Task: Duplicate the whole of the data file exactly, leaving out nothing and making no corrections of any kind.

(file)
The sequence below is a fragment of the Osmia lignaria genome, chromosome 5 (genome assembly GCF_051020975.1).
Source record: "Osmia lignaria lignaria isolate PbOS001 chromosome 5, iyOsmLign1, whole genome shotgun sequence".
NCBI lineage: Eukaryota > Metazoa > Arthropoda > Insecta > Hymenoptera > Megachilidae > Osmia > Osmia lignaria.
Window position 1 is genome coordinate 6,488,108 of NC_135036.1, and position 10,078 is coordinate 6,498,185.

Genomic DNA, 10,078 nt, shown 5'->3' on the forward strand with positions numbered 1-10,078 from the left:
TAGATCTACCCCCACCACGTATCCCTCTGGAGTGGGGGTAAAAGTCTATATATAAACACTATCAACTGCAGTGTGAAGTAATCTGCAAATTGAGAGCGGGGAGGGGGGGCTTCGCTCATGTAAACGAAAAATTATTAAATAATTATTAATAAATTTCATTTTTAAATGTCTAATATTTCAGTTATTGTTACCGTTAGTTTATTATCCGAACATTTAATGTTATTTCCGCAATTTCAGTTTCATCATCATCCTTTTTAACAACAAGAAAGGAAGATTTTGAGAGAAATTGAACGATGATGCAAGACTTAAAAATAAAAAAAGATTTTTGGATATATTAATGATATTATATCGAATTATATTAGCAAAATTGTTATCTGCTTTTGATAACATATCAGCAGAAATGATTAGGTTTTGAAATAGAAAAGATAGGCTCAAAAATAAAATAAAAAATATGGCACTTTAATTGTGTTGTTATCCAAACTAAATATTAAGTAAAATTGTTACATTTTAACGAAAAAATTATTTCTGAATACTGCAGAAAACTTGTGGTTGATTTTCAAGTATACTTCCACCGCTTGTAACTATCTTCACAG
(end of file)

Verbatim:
The sequence below is a fragment of the Osmia lignaria genome, chromosome 5 (genome assembly GCF_051020975.1).
Source record: "Osmia lignaria lignaria isolate PbOS001 chromosome 5, iyOsmLign1, whole genome shotgun sequence".
NCBI lineage: Eukaryota > Metazoa > Arthropoda > Insecta > Hymenoptera > Megachilidae > Osmia > Osmia lignaria.
Window position 1 is genome coordinate 6,488,108 of NC_135036.1, and position 10,078 is coordinate 6,498,185.

Genomic DNA, 10,078 nt, shown 5'->3' on the forward strand with positions numbered 1-10,078 from the left:
TAGATCTACCCCCACCACGTATCCCTCTGGAGTGGGGGTAAAAGTCTATATATAAACACTATCAACTGCAGTGTGAAGTAATCTGCAAATTGAGAGCGGGGAGGGGGGGCTTCGCTCATGTAAACGAAAAATTATTAAATAATTATTAATAAATTTCATTTTTAAATGTCTAATATTTCAGTTATTGTTACCGTTAGTTTATTATCCGAACATTTAATGTTATTTCCGCAATTTCAGTTTCATCATCATCCTTTTTAACAACAAGAAAGGAAGATTTTGAGAGAAATTGAACGATGATGCAAGACTTAAAAATAAAAAAAGATTTTTGGATATATTAATGATATTATATCGAATTATATTAGCAAAATTGTTATCTGCTTTTGATAACATATCAGCAGAAATGATTAGGTTTTGAAATAGAAAAGATAGGCTCAAAAATAAAATAAAAAATATGGCACTTTAATTGTGTTGTTATCCAAACTAAATATTAAGTAAAATTGTTACATTTTAACGAAAAAATTATTTCTGAATACTGCAGAAAACTTGTGGTTGATTTTCAAGTATACTTCCACCGCTTGTAACTATCTTCACAG